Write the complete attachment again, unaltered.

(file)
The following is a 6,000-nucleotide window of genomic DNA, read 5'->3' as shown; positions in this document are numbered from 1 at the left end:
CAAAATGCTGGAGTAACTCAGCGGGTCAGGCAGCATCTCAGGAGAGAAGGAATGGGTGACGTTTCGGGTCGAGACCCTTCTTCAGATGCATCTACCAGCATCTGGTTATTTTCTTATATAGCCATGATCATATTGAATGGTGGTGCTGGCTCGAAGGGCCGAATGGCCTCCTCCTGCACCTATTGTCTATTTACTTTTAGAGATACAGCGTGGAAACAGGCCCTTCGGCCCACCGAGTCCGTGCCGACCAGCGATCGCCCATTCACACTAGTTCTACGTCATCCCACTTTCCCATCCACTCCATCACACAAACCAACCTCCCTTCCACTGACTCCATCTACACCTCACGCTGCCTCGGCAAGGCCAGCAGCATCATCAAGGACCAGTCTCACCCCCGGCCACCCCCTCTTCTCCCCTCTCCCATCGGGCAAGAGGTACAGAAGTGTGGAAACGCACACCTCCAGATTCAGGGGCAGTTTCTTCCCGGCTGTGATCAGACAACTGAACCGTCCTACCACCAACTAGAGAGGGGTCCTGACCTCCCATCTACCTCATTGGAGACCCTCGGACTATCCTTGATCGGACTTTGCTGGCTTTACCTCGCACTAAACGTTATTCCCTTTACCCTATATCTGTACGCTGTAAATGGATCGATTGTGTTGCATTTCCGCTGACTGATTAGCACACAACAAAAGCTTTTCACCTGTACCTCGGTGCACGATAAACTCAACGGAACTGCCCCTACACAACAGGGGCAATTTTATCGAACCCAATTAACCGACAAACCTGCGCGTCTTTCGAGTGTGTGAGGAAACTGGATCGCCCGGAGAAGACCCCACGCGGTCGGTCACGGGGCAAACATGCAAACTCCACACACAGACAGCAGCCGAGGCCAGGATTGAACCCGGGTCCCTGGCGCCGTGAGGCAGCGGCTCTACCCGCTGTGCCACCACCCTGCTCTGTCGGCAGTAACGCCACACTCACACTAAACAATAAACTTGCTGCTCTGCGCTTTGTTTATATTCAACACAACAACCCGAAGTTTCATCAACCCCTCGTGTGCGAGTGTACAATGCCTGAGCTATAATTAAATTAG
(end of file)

The following is a 6,000-nucleotide window of genomic DNA, read 5'->3' as shown; positions in this document are numbered from 1 at the left end:
CAAAATGCTGGAGTAACTCAGCGGGTCAGGCAGCATCTCAGGAGAGAAGGAATGGGTGACGTTTCGGGTCGAGACCCTTCTTCAGATGCATCTACCAGCATCTGGTTATTTTCTTATATAGCCATGATCATATTGAATGGTGGTGCTGGCTCGAAGGGCCGAATGGCCTCCTCCTGCACCTATTGTCTATTTACTTTTAGAGATACAGCGTGGAAACAGGCCCTTCGGCCCACCGAGTCCGTGCCGACCAGCGATCGCCCATTCACACTAGTTCTACGTCATCCCACTTTCCCATCCACTCCATCACACAAACCAACCTCCCTTCCACTGACTCCATCTACACCTCACGCTGCCTCGGCAAGGCCAGCAGCATCATCAAGGACCAGTCTCACCCCCGGCCACCCCCTCTTCTCCCCTCTCCCATCGGGCAAGAGGTACAGAAGTGTGGAAACGCACACCTCCAGATTCAGGGGCAGTTTCTTCCCGGCTGTGATCAGACAACTGAACCGTCCTACCACCAACTAGAGAGGGGTCCTGACCTCCCATCTACCTCATTGGAGACCCTCGGACTATCCTTGATCGGACTTTGCTGGCTTTACCTCGCACTAAACGTTATTCCCTTTACCCTATATCTGTACGCTGTAAATGGATCGATTGTGTTGCATTTCCGCTGACTGATTAGCACACAACAAAAGCTTTTCACCTGTACCTCGGTGCACGATAAACTCAACGGAACTGCCCCTACACAACAGGGGCAATTTTATCGAACCCAATTAACCGACAAACCTGCGCGTCTTTCGAGTGTGTGAGGAAACTGGATCGCCCGGAGAAGACCCCACGCGGTCGGTCACGGGGCAAACATGCAAACTCCACACACAGACAGCAGCCGAGGCCAGGATTGAACCCGGGTCCCTGGCGCCGTGAGGCAGCGGCTCTACCCGCTGTGCCACCACCCTGCTCTGTCGGCAGTAACGCCACACTCACACTAAACAATAAACTTGCTGCTCTGCGCTTTGTTTATATTCAACACAACAACCCGAAGTTTCATCAACCCCTCGTGTGCGAGTGTACAATGCCTGAGCTATAATTAAATTAG